Nicholas gets a look at them, under curious circumstances at the London house of the rich Russian who is offering them for sale. With growing excitement, Nicholas recognizes that the letters, which he assesses as genuine, are uncataloged – undiscovered and, for a scholar, of career-making value. However, more examination reveals they’re on modern paper. And thereby hangs a tale.
As Nicholas’ wife leaves him for long-standing reasons and another man, the letters, Hunter and the Russian pull him into a vortex of intrigue evolving from secret Soviet-era scientific experiments to re-create a human self, an identity – to prolong life and approach something like immortality – in a body different from its original one: in Russian, a “mankurt” (the novel adding to zombie/vampire variations).
However, this is a black op fueled by 1-percenter hubris, into which Nicholas is pulled toward his own end and which drives him to find a way to alert the world.
The book is both an attempt at plot-driven thriller and a meditation on identity and what it means to be human and what makes up the “self,” in a quiet way really swinging for the fences.
Nevertheless, it’s not close to being a home run. The issue might arguably be the novel’s first-person point of view: The reader is explicitly told by a “teller” about everything, large and small – events, emotions, internal states of the narrator. This is different than in a third-person narrative where the events, emotions, and internal states have to be rendered for a reader – that is, shown rather than told. This is a story that often begs to be raw and unmediated and ragged and not carefully framed and filtered.
Perhaps a second strike is that filtering consciousness itself; the testifying narrator is an academic (and an 18th century literature scholar, at that) so that the book cannot help but be self-aware and highly mannered and worked and carefully contained and highly self-conscious and hyper-rational, with the result that it becomes poignantly but strangely genteel, discrete, with a feeling of contained emotion, let out in nervous bursts under duress, like a flowered teapot finally building up to steam, until someone runs to take it off the heat and end the unseemly shriek. And then it’s quiet again.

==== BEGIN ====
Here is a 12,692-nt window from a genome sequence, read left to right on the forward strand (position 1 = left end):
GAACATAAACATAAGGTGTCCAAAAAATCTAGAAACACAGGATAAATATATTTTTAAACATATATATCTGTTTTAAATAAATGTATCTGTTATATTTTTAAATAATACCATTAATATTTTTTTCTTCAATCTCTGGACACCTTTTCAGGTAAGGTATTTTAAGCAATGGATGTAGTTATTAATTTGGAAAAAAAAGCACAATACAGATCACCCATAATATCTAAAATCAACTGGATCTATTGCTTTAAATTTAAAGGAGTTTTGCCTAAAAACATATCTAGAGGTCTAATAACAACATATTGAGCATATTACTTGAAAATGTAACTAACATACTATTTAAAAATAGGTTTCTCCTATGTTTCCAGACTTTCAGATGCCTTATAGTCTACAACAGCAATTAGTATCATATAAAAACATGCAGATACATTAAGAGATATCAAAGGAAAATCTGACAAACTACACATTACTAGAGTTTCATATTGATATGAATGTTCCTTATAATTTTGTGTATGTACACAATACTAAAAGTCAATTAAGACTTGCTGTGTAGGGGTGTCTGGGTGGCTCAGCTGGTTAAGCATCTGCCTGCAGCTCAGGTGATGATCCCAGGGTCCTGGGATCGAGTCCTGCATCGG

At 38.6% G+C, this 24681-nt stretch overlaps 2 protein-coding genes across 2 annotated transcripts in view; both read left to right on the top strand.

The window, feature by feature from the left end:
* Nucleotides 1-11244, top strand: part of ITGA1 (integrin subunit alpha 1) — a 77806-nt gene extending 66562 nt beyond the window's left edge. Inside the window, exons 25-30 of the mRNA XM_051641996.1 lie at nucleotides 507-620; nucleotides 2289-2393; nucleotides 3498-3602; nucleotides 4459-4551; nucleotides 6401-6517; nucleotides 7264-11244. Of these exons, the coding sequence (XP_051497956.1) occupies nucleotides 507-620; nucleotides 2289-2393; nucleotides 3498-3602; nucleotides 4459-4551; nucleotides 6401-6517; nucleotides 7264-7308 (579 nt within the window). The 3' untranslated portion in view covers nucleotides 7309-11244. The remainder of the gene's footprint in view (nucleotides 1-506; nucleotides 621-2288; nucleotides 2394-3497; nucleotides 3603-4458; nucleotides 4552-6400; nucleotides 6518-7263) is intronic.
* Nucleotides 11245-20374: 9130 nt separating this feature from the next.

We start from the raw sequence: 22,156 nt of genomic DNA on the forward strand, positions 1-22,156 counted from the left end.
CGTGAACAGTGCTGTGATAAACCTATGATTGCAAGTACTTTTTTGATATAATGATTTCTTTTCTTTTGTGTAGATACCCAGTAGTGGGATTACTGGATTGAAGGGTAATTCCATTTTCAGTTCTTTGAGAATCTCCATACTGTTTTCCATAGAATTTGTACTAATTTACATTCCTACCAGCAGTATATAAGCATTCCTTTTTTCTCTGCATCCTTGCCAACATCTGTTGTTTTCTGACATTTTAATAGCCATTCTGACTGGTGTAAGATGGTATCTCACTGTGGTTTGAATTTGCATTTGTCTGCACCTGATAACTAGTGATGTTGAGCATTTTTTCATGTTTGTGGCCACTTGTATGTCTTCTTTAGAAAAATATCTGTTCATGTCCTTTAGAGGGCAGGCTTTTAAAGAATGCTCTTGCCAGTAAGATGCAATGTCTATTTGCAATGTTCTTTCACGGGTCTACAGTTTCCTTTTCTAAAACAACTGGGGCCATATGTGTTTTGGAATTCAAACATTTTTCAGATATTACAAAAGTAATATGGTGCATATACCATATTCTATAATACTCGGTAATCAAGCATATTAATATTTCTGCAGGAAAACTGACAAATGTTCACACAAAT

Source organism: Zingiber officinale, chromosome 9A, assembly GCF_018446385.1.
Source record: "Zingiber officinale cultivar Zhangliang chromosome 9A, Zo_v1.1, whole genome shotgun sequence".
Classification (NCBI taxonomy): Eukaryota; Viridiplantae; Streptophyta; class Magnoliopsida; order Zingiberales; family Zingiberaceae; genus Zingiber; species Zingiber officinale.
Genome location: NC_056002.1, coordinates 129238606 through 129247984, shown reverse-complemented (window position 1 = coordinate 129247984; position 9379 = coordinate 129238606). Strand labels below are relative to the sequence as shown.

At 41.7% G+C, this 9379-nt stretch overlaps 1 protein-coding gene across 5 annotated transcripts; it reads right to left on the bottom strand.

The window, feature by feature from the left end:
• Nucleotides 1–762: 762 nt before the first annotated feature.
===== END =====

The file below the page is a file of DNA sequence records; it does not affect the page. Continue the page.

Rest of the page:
Novels are all “mankurts,” really, crafted from their makers’ DNA and marrow, heart and soul, and there’s a walking dead quality to them sometimes, more like a badly stitched Frankenstein – or, at worst, a puppet – than an organic creature fully alive. In AI and robotics, the term “uncanny valley” names the gap between a human and something that looks and acts almost, but not quite, human, and the strong psychological response of unease and distance this evokes in humans.
The thoughtfulness, humane warmth and Romantic ideals of “Strange Bodies” get it up and onto its feet. Nevertheless, the reader might hear (if the reader likes to mix metaphors) faintly coming from the pages, a voice like the Tin Man from “The Wizard of Oz” saying from his rusted jaws – oil can, oil can: and while you’re at it, can you help me out of this valley?
Ed Taylor is the author of the forthcoming novel “Theo” (2014).